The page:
Too Many PhDs?

Discussion in 'Baptist Colleges / Seminaries' started by Martin, Nov 18, 2008.

  1. Martin

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    This morning I was thinking about all the new PhD programs in Biblical Studies/Theology (etc) and I started wondering if there were too many such programs. In the past three years alone Southern Evangelical Seminary, Liberty Baptist Theological Seminary, and Piedmont Baptist College have started their own PhD programs. All of those programs are within driving distance of each other. While that is good news for those schools, I wonder what it does for the academic job market. After all in North Carolina (alone) we already have PhDs in theology being offered by Duke University, UNC-Chapel Hill, Southeastern Baptist Theological Seminary, and within moving distance is Bob Jones University, and The Southern Baptist Theological Seminary. There are others in the area as well, those are just the "major" names (liberal and conservative). What are all these new PhD graduates going to do? They can't all teach since there are not enough jobs for all of them. Sure, many of them are and will continue to be preachers. However in an already tight job market I have to wonder why so many people seem to be rushing to get a PhD in theology. It seems to me that some of these people would be better served either going into a different field of study or not pursuing a PhD (depending upon God's call in their lives). I also worry about what the large number of PhDs in theology is doing to the field as a whole. How many of these PhD graduates are actually researching and writing in their fields? Surely not all of them or even most of them.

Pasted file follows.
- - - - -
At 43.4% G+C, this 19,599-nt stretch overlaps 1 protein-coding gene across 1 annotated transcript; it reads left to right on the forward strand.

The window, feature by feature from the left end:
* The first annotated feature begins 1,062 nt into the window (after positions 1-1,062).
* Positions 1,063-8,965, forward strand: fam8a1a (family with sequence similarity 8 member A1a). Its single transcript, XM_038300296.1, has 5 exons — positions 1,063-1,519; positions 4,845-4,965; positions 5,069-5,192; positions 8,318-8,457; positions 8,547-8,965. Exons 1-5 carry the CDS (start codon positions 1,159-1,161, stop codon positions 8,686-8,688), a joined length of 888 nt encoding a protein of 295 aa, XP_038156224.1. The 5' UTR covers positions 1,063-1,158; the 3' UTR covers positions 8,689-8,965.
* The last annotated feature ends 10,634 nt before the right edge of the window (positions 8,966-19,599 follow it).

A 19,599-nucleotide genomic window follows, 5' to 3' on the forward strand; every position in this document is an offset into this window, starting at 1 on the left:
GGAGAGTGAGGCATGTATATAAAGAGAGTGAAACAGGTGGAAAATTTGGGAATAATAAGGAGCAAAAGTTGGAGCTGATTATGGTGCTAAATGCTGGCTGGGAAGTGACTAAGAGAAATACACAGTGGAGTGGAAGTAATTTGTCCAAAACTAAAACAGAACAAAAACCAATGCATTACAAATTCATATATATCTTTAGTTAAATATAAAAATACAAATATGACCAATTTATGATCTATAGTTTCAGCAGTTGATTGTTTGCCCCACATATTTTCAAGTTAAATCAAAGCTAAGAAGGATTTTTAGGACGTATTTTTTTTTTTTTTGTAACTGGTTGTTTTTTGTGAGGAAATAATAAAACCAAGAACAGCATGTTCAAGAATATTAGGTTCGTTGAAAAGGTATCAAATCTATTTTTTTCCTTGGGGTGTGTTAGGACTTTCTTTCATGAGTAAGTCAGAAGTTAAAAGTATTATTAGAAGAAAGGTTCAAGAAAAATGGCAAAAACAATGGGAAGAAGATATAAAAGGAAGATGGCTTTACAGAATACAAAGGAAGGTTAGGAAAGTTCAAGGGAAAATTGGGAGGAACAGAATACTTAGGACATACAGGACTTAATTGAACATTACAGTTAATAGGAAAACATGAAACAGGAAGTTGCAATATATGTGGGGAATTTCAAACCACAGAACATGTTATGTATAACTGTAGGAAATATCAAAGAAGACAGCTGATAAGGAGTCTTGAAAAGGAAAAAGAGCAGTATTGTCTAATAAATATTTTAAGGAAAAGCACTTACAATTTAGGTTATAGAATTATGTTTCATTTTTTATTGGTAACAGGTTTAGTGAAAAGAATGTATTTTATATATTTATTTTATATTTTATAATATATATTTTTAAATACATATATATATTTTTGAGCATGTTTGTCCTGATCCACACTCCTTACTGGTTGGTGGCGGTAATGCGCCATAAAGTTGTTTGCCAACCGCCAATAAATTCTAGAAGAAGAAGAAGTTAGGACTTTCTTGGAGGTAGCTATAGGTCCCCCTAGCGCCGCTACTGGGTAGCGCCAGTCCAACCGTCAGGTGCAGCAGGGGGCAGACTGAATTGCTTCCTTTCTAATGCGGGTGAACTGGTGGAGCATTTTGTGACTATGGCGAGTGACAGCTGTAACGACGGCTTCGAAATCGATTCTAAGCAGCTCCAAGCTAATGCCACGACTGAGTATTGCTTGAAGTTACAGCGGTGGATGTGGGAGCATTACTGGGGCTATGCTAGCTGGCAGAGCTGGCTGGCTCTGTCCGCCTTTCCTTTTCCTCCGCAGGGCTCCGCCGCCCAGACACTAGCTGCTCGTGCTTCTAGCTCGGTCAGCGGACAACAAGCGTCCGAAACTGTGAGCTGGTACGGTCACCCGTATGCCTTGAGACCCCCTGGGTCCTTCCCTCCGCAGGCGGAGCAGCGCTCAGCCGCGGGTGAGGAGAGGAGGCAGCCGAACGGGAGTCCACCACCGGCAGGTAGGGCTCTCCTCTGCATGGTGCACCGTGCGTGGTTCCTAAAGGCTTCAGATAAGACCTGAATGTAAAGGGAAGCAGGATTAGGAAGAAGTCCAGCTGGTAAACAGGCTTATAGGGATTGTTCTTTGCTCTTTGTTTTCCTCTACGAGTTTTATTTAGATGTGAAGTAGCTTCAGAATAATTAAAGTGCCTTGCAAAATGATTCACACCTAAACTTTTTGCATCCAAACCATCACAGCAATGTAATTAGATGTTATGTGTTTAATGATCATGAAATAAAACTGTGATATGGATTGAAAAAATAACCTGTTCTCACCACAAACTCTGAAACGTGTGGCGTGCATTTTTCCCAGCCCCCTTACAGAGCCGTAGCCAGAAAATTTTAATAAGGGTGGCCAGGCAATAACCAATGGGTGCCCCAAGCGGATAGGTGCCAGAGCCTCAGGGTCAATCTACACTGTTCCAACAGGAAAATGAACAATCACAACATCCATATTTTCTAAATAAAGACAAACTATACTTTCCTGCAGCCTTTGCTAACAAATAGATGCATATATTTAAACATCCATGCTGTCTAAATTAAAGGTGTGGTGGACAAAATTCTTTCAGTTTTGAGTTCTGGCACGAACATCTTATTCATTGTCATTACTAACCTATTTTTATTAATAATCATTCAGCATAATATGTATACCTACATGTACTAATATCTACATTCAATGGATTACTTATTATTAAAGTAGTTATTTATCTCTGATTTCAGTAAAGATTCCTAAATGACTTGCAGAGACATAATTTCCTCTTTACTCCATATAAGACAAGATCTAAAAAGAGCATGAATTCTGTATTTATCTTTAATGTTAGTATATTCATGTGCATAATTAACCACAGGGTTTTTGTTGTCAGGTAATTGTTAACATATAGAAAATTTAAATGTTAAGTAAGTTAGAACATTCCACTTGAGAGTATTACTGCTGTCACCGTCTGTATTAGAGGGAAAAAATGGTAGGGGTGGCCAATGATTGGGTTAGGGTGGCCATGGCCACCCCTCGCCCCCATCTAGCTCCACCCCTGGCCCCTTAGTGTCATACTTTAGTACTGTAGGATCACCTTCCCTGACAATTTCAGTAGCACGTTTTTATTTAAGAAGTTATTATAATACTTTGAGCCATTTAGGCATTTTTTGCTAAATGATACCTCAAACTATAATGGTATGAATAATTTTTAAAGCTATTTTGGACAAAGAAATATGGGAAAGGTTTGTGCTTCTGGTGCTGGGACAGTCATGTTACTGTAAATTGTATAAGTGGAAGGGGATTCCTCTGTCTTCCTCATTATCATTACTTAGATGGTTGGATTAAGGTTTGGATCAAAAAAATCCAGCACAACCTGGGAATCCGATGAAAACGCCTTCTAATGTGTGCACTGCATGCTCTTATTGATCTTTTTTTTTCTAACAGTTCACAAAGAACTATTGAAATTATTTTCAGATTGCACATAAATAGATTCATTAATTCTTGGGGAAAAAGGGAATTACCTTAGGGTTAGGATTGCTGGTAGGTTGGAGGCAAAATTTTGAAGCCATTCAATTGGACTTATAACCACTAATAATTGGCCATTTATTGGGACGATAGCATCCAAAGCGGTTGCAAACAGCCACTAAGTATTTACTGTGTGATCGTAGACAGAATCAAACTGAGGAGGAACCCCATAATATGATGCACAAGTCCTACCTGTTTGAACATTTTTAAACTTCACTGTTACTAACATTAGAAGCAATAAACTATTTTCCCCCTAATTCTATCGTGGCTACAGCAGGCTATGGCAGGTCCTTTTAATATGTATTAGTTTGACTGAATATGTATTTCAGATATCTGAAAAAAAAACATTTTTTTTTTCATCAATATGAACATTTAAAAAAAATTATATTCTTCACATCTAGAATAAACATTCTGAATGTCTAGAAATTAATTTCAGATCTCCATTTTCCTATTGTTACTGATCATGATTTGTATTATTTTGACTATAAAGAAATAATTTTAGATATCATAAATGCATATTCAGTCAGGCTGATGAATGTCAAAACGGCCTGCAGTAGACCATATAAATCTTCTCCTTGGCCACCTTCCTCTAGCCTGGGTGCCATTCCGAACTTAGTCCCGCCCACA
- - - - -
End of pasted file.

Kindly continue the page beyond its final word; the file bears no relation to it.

I am not saying that we should discourage people from earning a PhD in theology. After all, if they believe God has called them to do that then they should. However I do believe we should always caution people about taking that route. After all it would be ashame to earn a PhD for academic purposes and then not be able to find an academic job.

    Any thoughts?
     
  2. EdSutton

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    Are you sure that UNC-Chapel Hill offers a PhD in Theology? I didn't find that, although, not surprisingly, given today's PC, they do offer a PhD in Islamic Studies, and a couple of general types that appear to touch on Christianity, including one on "Early Christianity," and some concerning "Mediterannean Religions, including Judaism. I'm pretty sure that one would be fairly hard pressed to find any at most 'State-type' Universities in the US, that would welcome anything much resembling something like Baptist 'Orthodox Theology,' or any "othrodox Christian Thelogy, from what I've seen, although I would hope to find out that I'm mistaken, here, in this.